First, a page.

The fact is, even if we knew exactly how they did what they do, even if we had identical machinery, even if we started with identical leaf, the results would be all but guaranteed to be different. Even ignoring the water, which some feel is an important element, there's the whole issue of that miraculous community of microorganisms that are responsible for the fermentation of the leaf during processing. Since we all rely on the native microflora to do what they do, rather than inoculate tobaccos with specific cultures, there will clearly be differences in tobaccos processed in different parts of the world.
Like it or not, the holidays start earlier every year. Now that I've officially entered my Grumpy Old Man period, this serves as an opportunity for me to interject, "Bah, humbug!" immediately after Halloween, perhaps even on the same night. Don't even get me started on the holiday music. On the bright side, it also means retailers offer substantial incentives to kickstart the seasonal spending spree, so in the interest of pragmatism, this holiday wish list is offered in a timely fashion.
This time out I thought I'd discuss some timely choices, alternatives or options that could be useful or appealing to you, dear readers. The first of these involves footwear and a bit of a seasonal introduction.
Snow, Hills, RWD, and Loafers: Recently folks living in the central plateau of Tennessee (properly known as the southern portion of the Cumberland Plateau) were warned by the National Weather Service of an approaching winter storm and the strong possibility of receiving a substantial snowfall.
Nashville, my current place of residence and business is smack dab in the middle of said plateau.
Three years ago, the winter I arrived here, it snowed every four days for about three weeks. It was "very unusual to have this much snow here". This I was told, every three or four days, during that entire period.
It's beginning to smell a lot like Christmas ... thanks to Peterson's Holiday Season 2014 edition. Coming so soon after the recent review of their Summertime and Special Reserve blends, we here at PipesMagazine.com knew we had to kick it up another notch for this review–so we'll be reviewing a Peterson Christmas 2014 pipe as well!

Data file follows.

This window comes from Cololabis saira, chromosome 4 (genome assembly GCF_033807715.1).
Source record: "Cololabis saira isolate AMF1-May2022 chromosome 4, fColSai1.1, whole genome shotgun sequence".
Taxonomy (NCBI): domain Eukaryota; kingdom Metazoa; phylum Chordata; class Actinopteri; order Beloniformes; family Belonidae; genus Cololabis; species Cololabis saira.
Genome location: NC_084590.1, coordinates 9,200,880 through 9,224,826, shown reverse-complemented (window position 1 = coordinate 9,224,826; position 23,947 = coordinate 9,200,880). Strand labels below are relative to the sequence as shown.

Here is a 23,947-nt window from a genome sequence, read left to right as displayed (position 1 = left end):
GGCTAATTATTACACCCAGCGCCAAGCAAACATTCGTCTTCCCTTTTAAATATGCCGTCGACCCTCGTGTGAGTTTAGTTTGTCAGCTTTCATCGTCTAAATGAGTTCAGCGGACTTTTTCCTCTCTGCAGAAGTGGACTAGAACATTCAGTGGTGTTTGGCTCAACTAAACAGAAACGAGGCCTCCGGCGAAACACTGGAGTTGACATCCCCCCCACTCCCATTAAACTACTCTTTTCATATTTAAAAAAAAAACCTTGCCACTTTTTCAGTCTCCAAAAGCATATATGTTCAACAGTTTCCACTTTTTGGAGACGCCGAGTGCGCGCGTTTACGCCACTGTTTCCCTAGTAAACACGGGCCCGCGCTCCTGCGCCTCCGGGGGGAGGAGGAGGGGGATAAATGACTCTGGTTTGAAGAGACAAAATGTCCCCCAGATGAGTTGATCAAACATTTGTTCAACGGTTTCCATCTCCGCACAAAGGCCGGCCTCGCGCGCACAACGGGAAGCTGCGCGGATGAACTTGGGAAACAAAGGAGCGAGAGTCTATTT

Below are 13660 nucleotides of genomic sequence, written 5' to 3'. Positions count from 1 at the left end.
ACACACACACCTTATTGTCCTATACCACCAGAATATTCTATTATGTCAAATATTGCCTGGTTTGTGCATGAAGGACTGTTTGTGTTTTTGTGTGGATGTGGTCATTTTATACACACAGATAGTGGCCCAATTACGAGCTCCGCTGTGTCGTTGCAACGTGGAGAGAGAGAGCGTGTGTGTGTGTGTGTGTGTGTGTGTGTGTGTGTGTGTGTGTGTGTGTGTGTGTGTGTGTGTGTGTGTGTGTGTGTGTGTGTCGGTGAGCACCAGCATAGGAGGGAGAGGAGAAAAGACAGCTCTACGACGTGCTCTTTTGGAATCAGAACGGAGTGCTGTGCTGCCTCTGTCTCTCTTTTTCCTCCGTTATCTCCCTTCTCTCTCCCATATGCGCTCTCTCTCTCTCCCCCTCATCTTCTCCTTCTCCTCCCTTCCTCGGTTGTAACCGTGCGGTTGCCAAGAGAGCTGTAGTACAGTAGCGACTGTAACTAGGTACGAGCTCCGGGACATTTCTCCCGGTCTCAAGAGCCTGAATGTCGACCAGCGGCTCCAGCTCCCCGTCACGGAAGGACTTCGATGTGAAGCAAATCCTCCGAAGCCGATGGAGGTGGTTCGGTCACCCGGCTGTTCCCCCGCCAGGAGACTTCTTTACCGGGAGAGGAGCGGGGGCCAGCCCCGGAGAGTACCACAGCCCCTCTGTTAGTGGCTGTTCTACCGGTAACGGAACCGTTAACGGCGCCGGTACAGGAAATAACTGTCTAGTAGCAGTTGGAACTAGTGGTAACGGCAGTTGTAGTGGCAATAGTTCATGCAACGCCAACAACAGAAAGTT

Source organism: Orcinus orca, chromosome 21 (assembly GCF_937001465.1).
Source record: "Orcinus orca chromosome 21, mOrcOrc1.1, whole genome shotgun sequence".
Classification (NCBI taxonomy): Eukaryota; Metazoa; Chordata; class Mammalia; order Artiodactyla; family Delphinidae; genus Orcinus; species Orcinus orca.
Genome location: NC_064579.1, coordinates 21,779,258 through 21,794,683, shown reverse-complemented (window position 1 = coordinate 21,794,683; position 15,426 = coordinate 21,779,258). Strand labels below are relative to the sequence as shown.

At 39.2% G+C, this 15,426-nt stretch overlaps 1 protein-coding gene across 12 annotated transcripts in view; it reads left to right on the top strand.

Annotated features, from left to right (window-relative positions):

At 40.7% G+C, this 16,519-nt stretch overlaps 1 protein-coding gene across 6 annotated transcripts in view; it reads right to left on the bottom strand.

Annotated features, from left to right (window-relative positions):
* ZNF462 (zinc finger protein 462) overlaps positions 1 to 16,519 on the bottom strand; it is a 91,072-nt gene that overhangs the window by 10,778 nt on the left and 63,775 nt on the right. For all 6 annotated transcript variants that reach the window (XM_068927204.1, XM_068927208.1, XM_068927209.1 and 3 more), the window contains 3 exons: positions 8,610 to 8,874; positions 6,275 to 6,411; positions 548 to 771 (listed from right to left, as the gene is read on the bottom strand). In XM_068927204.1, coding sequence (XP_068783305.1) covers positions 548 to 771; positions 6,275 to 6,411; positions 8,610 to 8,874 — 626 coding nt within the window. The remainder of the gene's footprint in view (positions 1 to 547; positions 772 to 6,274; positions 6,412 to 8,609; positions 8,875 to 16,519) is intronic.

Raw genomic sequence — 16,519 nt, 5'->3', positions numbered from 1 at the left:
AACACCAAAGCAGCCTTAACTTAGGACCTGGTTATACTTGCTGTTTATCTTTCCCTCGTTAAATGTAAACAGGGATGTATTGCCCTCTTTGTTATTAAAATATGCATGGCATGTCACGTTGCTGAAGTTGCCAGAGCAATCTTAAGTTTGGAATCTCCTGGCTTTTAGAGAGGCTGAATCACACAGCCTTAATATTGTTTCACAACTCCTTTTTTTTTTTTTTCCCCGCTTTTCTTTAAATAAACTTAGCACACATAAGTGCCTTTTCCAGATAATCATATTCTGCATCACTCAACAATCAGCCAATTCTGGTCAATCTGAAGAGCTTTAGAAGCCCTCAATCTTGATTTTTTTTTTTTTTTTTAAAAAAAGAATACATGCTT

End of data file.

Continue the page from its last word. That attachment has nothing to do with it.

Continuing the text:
April in Paris: From the classic tune by Vernon Duke to Count Basie's big band playing it "'One More Time," this souvenir of our cultural history transcends generations. PipeSMOKE visits Paris in the spring and tags along as George Fricker, in town on extended business, decides one morning to buy a new pipe. With photographer Pierre Vauthey, we followed George to a few of the best smokeshops and recorded how he found not only the briar roots he wanted, but the blossoms of romance. Here is the treatment for our story.
In the cafe on a mild Saturday morning, George sits alone, content after coffee and croissant, smoking his well-used briar, reading the newspaper, humming:
April in Paris... Chestnuts in blossom... Holiday tables under the trees...
April in Paris... This is a feeling... No one can ever reprise ...
Several years ago, a sundown farmer walked his fields of tobacco, looking, watching and wondering about the future. His farm, roughly 300 acres, had been in his family for more than 200 years. Many of his ancestors arrived along the Tennessee-Kentucky border shortly after the end of the Revolutionary War and settled upon rich valley croplands to raise crops, especially tobacco.
During the South's Civil War, the family had to defend the land from marauding troops from both Union and Confederate. Good tobacco was as necessary as food in the war.
In a brief tour, the farmer pointed out a graveyard where the family had buried its dead over the two centuries. They had become part of the soil, he said, just as his soul was also part of the soil.
Many of us are used to our alcohol coming in two temperature categories: room temperature or cold. Almost all shots are consumed at room temperature and many purists will often sip straight rum, bourbon, whisky, or tequila also at a lukewarm level, along with the near certainty of red wine being around room temp. [...]